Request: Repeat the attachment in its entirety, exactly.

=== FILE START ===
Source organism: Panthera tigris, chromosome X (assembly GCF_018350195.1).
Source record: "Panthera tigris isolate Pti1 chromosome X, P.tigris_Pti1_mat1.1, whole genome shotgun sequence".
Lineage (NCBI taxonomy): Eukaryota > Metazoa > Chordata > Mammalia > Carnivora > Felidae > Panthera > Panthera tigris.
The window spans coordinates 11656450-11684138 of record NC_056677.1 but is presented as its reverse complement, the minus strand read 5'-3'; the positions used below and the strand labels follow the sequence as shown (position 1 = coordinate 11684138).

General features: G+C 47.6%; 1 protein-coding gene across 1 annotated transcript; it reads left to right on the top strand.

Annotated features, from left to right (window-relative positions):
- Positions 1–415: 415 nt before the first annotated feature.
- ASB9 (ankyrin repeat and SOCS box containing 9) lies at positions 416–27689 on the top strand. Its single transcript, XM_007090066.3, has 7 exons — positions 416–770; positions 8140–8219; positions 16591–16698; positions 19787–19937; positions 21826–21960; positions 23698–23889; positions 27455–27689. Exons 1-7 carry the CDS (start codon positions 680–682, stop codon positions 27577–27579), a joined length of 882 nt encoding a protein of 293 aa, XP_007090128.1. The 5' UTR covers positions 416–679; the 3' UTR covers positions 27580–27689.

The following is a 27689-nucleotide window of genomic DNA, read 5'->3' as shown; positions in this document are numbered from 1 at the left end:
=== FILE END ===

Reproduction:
Source organism: Panthera tigris, chromosome X (assembly GCF_018350195.1).
Source record: "Panthera tigris isolate Pti1 chromosome X, P.tigris_Pti1_mat1.1, whole genome shotgun sequence".
Lineage (NCBI taxonomy): Eukaryota > Metazoa > Chordata > Mammalia > Carnivora > Felidae > Panthera > Panthera tigris.
The window spans coordinates 11656450-11684138 of record NC_056677.1 but is presented as its reverse complement, the minus strand read 5'-3'; the positions used below and the strand labels follow the sequence as shown (position 1 = coordinate 11684138).

General features: G+C 47.6%; 1 protein-coding gene across 1 annotated transcript; it reads left to right on the top strand.

Annotated features, from left to right (window-relative positions):
- Positions 1–415: 415 nt before the first annotated feature.
- ASB9 (ankyrin repeat and SOCS box containing 9) lies at positions 416–27689 on the top strand. Its single transcript, XM_007090066.3, has 7 exons — positions 416–770; positions 8140–8219; positions 16591–16698; positions 19787–19937; positions 21826–21960; positions 23698–23889; positions 27455–27689. Exons 1-7 carry the CDS (start codon positions 680–682, stop codon positions 27577–27579), a joined length of 882 nt encoding a protein of 293 aa, XP_007090128.1. The 5' UTR covers positions 416–679; the 3' UTR covers positions 27580–27689.

The following is a 27689-nucleotide window of genomic DNA, read 5'->3' as shown; positions in this document are numbered from 1 at the left end: